Fogging history’s lens

Local rabbi responds to Holocaust discussions

Rabbi+Geoffrey+Dennis+visits+gravestones+cemented+into+a+wall+in+Kazimierz+Dolny%2C+Poland.+A+survivor+created+this+memorial+to+commemorate+graves+destroyed+by+Nazis.

Photo submitted by Geoffrey Dennis

Rabbi Geoffrey Dennis visits gravestones cemented into a wall in Kazimierz Dolny, Poland. A survivor created this memorial to commemorate graves destroyed by Nazis.

By Alanna Reed, Marcus High School

In 2018, Rabbi Geoffrey Dennis trudged through the concentration camp. The chilly November air bit at his face as haze drifted through the Polish air. Dennis and his companion, Bruce, roamed about the barracks of Majdanek, taking in its terrible legacy. The open field was fenced so prisoners had nowhere to run. Time weathered away the camp, its buildings slowly crumbling. It was left exactly the way it was when the Russian army discovered it in 1944.

Dennis and Bruce walked the length of the camp to stand before an enormous concrete bowl. He peered over the edge at the ashes of the Majdanek victims, preserved by sodium silicate. Dennis and Bruce recited the Mourner’s Kaddish, the Jewish prayer for the dead.

If something was possible at another point in history, it’s possible again. ”

— Geoffrey Dennis

The two friends continued to a processing room, where Nazis evaluated Jews on their slave labor prospects. Dennis examined the length of the room. Wall to wall stood wire containers. Filled to the brim with tens of thousands of shoes, ripped from their owners before their murder. Dennis looked in horror at all that was left. The overwhelming smell of leather and smoke made him gag.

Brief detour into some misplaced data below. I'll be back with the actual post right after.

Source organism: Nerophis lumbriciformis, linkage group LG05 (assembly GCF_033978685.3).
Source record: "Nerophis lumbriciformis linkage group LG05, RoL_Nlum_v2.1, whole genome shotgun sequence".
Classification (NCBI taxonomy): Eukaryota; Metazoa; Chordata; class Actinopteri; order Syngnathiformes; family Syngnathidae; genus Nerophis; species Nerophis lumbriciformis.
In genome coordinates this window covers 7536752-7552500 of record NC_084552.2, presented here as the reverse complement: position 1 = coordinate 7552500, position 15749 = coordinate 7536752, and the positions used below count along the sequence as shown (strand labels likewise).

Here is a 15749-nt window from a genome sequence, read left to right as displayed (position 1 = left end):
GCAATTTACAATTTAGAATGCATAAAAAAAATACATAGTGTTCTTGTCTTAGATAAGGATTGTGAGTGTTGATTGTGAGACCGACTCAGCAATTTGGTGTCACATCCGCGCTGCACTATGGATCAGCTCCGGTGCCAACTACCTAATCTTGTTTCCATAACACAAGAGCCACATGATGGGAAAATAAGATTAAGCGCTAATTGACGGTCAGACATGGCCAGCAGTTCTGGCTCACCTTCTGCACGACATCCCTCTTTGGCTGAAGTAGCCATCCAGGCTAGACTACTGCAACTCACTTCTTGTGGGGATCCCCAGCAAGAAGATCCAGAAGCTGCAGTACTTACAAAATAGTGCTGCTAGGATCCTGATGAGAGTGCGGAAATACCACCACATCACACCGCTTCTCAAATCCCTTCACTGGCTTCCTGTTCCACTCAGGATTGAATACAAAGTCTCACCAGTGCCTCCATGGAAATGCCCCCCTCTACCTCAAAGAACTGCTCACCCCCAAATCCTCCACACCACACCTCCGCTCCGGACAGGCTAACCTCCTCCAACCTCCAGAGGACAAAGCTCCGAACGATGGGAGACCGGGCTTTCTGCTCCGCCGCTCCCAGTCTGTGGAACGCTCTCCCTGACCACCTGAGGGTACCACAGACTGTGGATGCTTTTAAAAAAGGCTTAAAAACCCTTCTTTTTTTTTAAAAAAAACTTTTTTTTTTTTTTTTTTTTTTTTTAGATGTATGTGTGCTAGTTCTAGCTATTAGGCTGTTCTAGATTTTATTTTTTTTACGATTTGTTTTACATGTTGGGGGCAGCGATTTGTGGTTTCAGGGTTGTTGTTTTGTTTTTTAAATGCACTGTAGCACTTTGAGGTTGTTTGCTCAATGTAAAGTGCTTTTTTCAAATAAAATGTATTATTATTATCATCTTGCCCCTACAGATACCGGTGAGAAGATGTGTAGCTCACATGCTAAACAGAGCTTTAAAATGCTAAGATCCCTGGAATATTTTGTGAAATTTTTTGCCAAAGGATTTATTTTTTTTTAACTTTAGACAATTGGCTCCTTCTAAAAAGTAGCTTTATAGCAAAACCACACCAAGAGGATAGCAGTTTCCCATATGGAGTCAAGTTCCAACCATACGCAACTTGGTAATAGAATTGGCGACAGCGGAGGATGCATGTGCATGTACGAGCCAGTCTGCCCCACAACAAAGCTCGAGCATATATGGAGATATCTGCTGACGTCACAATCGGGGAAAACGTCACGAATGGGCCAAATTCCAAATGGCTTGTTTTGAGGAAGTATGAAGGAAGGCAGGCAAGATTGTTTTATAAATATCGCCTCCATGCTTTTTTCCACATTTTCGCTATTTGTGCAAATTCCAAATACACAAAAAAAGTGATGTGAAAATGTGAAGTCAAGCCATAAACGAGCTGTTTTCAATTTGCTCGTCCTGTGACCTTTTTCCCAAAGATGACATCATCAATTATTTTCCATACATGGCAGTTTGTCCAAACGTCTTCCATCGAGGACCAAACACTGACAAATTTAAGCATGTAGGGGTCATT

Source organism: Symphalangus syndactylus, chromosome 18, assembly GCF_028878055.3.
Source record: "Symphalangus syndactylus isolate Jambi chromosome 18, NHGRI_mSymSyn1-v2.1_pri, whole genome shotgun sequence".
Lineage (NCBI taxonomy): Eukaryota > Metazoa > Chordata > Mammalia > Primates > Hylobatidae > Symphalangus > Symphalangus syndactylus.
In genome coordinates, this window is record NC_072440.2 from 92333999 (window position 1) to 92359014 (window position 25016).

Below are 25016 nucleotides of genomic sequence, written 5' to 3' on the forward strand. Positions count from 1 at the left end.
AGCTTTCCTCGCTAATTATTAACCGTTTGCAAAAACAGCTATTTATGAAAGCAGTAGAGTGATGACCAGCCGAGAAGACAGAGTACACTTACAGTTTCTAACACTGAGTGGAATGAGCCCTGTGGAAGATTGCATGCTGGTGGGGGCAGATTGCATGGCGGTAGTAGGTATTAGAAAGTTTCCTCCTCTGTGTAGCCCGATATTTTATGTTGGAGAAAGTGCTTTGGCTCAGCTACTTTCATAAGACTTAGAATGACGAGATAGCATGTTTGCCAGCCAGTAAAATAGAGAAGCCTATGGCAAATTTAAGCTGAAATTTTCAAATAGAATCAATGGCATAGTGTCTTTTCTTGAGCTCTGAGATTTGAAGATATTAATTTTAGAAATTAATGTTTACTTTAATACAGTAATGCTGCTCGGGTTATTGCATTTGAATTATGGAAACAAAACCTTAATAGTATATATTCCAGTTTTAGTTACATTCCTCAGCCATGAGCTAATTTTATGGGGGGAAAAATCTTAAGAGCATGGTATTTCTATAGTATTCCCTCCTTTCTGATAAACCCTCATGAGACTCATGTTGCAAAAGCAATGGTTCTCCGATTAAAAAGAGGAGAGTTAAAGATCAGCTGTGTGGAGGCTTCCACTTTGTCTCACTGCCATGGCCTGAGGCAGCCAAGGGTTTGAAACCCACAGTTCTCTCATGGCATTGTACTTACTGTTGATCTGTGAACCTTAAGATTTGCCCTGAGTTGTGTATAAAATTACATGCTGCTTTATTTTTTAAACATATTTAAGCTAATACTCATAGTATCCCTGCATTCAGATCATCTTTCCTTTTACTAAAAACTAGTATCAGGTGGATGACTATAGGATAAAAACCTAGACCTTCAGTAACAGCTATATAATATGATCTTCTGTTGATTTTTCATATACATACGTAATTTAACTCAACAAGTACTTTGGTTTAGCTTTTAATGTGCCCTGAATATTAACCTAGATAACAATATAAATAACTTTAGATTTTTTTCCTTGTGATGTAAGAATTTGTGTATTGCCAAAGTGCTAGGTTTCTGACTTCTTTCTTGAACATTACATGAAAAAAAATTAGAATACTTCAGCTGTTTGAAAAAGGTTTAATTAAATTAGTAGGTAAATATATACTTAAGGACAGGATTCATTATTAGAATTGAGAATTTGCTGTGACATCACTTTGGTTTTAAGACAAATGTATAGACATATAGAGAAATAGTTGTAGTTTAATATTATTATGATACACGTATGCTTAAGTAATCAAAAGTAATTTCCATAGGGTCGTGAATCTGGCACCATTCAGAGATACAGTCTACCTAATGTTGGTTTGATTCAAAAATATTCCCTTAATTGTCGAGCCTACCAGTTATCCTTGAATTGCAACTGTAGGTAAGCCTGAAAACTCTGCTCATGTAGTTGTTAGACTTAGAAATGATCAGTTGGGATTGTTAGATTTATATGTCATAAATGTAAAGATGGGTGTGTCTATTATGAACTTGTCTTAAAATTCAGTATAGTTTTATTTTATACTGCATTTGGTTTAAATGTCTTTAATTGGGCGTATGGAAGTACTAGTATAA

Outside, the sky was colored gray, clouds windswept like a Van Gogh painting. If Dennis could have forgotten where he was, standing among the souls of those lost decades ago, he could almost appreciate the day. But he could not forget.

• • •

Dennis has been the rabbi of Congregation Kol Ami for 22 years. Flower Mound’s Jewish population is small, but he is grateful for what the congregation accomplishes.

“I like to describe it as small but fierce,” Dennis said. “It’s a wonderful community, and people are more involved, because without it, without us, there wouldn’t be much Judaism happening out here.”

Rabbis, he emphasized, are not priests. During school, Dennis earned a master’s in Hebrew literature as well an ordination.

“Any Jewish adult can do what I do. But I’m usually hired because I’m a demonstrated technical expert on Jewish tradition,” Dennis said.

There are a number of congregants at Kol Ami, like Joel Loeb, whose mother Liesl was a survivor.

She was 11 when her family escaped on the St. Louis, a German luxury liner. Captain Gustav Schroeder spent days negotiating with other sites to land. Eventually, Liesl and her family found refuge in England and came to America. Liesl is gone now, but Loeb makes sure her experience stays alive.

“It’s sort of left to the next generation to perpetuate that memory,” Loeb said.

Dennis describes himself as a “history geek.” In college, he trained as a historian. He believes looking back offers insight to the future.

“If something was possible at another point in history, it’s possible again,” Dennis said.

The Holocaust has been disputed for some time. When Dennis read that an administrator in Southlake said that teachers should present opposing views to the Holocaust, he was concerned. He believes that some teachers are now afraid to teach controversial subjects.

Dennis took this photo at the Majdanek concentration camp. It was one of the first sites to gas prisoners. (Photo submitted by Geoffrey Dennis)

“That’s the frightening thing for me is that it creates a chilling effect against educating people,” Dennis said. “And I am all for educating people.”